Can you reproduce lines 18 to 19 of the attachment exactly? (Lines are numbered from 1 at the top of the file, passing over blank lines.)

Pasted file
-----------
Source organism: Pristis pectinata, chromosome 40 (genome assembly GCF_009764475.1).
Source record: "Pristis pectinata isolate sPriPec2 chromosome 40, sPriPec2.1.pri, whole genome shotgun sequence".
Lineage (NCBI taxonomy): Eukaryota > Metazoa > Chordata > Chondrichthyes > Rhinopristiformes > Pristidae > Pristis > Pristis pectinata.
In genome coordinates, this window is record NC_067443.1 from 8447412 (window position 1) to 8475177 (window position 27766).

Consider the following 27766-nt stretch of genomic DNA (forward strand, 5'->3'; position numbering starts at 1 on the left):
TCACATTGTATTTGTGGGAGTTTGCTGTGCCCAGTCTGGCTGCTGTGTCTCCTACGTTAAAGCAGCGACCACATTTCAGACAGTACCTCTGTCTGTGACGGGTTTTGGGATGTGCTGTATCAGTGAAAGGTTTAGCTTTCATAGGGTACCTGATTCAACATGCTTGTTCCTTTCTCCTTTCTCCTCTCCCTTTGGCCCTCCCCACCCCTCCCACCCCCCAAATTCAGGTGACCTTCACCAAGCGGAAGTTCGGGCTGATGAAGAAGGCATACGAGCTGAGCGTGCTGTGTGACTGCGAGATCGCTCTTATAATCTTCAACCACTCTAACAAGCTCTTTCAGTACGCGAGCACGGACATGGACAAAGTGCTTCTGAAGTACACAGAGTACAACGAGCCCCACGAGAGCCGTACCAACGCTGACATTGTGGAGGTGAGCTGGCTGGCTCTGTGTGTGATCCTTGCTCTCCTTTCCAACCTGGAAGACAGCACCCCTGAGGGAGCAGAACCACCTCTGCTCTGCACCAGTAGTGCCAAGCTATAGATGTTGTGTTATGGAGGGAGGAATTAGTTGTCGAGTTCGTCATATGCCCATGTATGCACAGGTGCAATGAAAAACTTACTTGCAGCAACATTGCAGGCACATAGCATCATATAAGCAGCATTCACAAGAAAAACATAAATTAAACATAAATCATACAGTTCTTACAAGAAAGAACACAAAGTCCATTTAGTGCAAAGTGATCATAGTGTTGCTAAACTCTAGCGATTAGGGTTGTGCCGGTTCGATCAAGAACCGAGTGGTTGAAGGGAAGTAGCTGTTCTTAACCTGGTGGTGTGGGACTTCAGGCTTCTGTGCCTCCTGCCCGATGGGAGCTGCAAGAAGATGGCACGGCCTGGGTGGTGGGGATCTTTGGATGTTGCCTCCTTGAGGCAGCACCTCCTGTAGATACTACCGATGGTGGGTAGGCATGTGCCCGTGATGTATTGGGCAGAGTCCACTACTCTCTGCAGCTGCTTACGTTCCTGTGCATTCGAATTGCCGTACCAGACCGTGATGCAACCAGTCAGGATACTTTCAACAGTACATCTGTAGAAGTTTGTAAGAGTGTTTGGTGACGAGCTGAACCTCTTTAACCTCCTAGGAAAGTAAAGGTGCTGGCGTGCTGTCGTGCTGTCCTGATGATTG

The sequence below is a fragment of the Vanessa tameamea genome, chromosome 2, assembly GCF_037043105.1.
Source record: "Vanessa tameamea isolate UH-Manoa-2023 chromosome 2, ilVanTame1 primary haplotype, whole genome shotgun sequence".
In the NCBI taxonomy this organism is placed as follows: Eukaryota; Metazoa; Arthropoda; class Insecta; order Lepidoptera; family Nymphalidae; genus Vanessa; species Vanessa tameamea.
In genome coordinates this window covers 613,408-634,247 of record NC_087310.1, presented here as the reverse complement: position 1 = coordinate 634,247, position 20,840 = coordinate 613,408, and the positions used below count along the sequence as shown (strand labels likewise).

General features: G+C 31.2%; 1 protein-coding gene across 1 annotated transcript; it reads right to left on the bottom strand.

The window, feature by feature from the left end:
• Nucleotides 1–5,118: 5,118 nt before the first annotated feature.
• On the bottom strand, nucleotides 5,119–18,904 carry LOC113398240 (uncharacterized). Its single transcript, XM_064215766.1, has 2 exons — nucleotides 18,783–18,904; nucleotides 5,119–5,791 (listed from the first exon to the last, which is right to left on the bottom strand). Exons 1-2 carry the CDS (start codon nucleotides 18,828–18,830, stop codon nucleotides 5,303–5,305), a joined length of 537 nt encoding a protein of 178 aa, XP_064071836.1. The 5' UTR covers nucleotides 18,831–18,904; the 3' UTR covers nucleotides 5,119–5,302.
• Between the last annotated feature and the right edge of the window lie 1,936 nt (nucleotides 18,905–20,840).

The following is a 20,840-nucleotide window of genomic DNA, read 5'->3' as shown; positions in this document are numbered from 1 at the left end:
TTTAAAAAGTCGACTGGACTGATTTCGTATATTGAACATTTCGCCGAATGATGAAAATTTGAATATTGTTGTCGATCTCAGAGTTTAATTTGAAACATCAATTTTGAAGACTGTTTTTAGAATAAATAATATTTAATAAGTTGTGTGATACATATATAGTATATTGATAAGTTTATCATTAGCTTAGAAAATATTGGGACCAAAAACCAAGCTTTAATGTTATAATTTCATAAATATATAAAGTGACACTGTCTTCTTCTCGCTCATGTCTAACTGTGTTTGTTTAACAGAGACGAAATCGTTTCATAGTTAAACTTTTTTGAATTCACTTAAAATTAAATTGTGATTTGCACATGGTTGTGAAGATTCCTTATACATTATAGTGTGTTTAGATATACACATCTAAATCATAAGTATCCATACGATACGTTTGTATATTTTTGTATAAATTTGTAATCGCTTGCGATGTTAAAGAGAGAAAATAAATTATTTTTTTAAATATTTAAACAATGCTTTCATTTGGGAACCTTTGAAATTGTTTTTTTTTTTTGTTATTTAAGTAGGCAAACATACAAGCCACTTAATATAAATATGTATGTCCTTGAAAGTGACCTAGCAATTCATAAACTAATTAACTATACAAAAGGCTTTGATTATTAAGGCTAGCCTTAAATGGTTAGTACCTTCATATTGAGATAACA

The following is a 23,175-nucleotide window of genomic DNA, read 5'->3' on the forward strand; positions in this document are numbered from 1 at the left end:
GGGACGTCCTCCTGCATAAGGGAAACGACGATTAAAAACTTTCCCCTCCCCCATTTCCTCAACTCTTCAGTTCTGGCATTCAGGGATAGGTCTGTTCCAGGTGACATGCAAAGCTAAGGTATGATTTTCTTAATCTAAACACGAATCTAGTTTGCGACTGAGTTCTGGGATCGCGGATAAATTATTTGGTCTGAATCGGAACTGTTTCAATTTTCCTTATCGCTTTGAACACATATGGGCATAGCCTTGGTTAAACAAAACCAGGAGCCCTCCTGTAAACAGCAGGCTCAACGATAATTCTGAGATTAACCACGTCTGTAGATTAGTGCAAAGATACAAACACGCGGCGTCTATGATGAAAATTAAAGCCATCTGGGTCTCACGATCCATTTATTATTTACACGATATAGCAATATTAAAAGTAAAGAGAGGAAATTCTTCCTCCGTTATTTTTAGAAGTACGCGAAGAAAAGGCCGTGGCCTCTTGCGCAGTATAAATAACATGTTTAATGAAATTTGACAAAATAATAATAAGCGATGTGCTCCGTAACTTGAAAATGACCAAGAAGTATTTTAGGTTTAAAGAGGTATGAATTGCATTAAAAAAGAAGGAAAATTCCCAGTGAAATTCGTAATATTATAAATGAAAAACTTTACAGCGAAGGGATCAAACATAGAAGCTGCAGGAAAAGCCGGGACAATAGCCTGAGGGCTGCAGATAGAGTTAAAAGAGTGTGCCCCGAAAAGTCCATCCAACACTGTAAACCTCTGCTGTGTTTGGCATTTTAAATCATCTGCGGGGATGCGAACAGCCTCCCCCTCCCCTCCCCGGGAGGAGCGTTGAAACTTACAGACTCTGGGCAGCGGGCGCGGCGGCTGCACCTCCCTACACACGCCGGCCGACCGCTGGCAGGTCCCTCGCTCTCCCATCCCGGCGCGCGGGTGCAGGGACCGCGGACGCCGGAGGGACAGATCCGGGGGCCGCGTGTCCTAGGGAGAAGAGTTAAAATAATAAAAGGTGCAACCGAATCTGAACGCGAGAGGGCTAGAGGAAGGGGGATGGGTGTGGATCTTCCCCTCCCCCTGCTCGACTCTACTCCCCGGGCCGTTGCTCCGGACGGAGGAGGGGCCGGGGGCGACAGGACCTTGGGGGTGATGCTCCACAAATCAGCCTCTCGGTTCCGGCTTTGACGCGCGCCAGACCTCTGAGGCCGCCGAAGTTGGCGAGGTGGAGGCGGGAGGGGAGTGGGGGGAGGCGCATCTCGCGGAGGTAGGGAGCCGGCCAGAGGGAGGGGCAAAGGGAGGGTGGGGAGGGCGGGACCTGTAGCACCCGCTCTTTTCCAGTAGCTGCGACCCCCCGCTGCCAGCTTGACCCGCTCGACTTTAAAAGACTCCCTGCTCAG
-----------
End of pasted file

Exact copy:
The following is a 23,175-nucleotide window of genomic DNA, read 5'->3' on the forward strand; positions in this document are numbered from 1 at the left end:
GGGACGTCCTCCTGCATAAGGGAAACGACGATTAAAAACTTTCCCCTCCCCCATTTCCTCAACTCTTCAGTTCTGGCATTCAGGGATAGGTCTGTTCCAGGTGACATGCAAAGCTAAGGTATGATTTTCTTAATCTAAACACGAATCTAGTTTGCGACTGAGTTCTGGGATCGCGGATAAATTATTTGGTCTGAATCGGAACTGTTTCAATTTTCCTTATCGCTTTGAACACATATGGGCATAGCCTTGGTTAAACAAAACCAGGAGCCCTCCTGTAAACAGCAGGCTCAACGATAATTCTGAGATTAACCACGTCTGTAGATTAGTGCAAAGATACAAACACGCGGCGTCTATGATGAAAATTAAAGCCATCTGGGTCTCACGATCCATTTATTATTTACACGATATAGCAATATTAAAAGTAAAGAGAGGAAATTCTTCCTCCGTTATTTTTAGAAGTACGCGAAGAAAAGGCCGTGGCCTCTTGCGCAGTATAAATAACATGTTTAATGAAATTTGACAAAATAATAATAAGCGATGTGCTCCGTAACTTGAAAATGACCAAGAAGTATTTTAGGTTTAAAGAGGTATGAATTGCATTAAAAAAGAAGGAAAATTCCCAGTGAAATTCGTAATATTATAAATGAAAAACTTTACAGCGAAGGGATCAAACATAGAAGCTGCAGGAAAAGCCGGGACAATAGCCTGAGGGCTGCAGATAGAGTTAAAAGAGTGTGCCCCGAAAAGTCCATCCAACACTGTAAACCTCTGCTGTGTTTGGCATTTTAAATCATCTGCGGGGATGCGAACAGCCTCCCCCTCCCCTCCCCGGGAGGAGCGTTGAAACTTACAGACTCTGGGCAGCGGGCGCGGCGGCTGCACCTCCCTACACACGCCGGCCGACCGCTGGCAGGTCCCTCGCTCTCCCATCCCGGCGCGCGGGTGCAGGGACCGCGGACGCCGGAGGGACAGATCCGGGGGCCGCGTGTCCTAGGGAGAAGAGTTAAAATAATAAAAGGTGCAACCGAATCTGAACGCGAGAGGGCTAGAGGAAGGGGGATGGGTGTGGATCTTCCCCTCCCCCTGCTCGACTCTACTCCCCGGGCCGTTGCTCCGGACGGAGGAGGGGCCGGGGGCGACAGGACCTTGGGGGTGATGCTCCACAAATCAGCCTCTCGGTTCCGGCTTTGACGCGCGCCAGACCTCTGAGGCCGCCGAAGTTGGCGAGGTGGAGGCGGGAGGGGAGTGGGGGGAGGCGCATCTCGCGGAGGTAGGGAGCCGGCCAGAGGGAGGGGCAAAGGGAGGGTGGGGAGGGCGGGACCTGTAGCACCCGCTCTTTTCCAGTAGCTGCGACCCCCCGCTGCCAGCTTGACCCGCTCGACTTTAAAAGACTCCCTGCTCAG